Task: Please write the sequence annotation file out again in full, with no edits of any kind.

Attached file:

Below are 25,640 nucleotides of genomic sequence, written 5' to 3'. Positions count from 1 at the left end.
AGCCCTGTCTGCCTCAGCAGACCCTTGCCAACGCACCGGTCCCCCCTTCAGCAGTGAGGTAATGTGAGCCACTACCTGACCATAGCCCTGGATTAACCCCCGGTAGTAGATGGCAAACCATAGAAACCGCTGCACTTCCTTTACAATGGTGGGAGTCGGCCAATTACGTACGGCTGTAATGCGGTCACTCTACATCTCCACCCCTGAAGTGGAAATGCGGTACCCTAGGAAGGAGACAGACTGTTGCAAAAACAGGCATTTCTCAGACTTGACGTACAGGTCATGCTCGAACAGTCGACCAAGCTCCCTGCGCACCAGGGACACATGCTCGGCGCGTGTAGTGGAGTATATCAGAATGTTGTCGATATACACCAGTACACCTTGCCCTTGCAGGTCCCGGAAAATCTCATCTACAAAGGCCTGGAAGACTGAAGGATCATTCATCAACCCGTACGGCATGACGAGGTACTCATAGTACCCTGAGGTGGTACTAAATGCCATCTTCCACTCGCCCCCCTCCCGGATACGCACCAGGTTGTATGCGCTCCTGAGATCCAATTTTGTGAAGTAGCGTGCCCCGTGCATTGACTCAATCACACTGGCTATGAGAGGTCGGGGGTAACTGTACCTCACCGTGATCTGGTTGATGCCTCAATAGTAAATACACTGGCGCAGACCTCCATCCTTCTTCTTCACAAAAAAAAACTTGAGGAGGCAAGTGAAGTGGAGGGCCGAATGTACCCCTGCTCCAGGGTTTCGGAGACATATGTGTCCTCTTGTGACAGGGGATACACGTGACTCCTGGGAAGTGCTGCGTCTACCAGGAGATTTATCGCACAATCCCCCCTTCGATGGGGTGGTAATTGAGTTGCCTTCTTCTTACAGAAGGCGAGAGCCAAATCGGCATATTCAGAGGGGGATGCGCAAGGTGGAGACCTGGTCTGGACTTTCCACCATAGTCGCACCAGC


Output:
Below are 25,640 nucleotides of genomic sequence, written 5' to 3'. Positions count from 1 at the left end.
AGCCCTGTCTGCCTCAGCAGACCCTTGCCAACGCACCGGTCCCCCCTTCAGCAGTGAGGTAATGTGAGCCACTACCTGACCATAGCCCTGGATTAACCCCCGGTAGTAGATGGCAAACCATAGAAACCGCTGCACTTCCTTTACAATGGTGGGAGTCGGCCAATTACGTACGGCTGTAATGCGGTCACTCTACATCTCCACCCCTGAAGTGGAAATGCGGTACCCTAGGAAGGAGACAGACTGTTGCAAAAACAGGCATTTCTCAGACTTGACGTACAGGTCATGCTCGAACAGTCGACCAAGCTCCCTGCGCACCAGGGACACATGCTCGGCGCGTGTAGTGGAGTATATCAGAATGTTGTCGATATACACCAGTACACCTTGCCCTTGCAGGTCCCGGAAAATCTCATCTACAAAGGCCTGGAAGACTGAAGGATCATTCATCAACCCGTACGGCATGACGAGGTACTCATAGTACCCTGAGGTGGTACTAAATGCCATCTTCCACTCGCCCCCCTCCCGGATACGCACCAGGTTGTATGCGCTCCTGAGATCCAATTTTGTGAAGTAGCGTGCCCCGTGCATTGACTCAATCACACTGGCTATGAGAGGTCGGGGGTAACTGTACCTCACCGTGATCTGGTTGATGCCTCAATAGTAAATACACTGGCGCAGACCTCCATCCTTCTTCTTCACAAAAAAAAACTTGAGGAGGCAAGTGAAGTGGAGGGCCGAATGTACCCCTGCTCCAGGGTTTCGGAGACATATGTGTCCTCTTGTGACAGGGGATACACGTGACTCCTGGGAAGTGCTGCGTCTACCAGGAGATTTATCGCACAATCCCCCCTTCGATGGGGTGGTAATTGAGTTGCCTTCTTCTTACAGAAGGCGAGAGCCAAATCGGCATATTCAGAGGGGGATGCGCAAGGTGGAGACCTGGTCTGGACTTTCCACCATAGTCGCACCAGC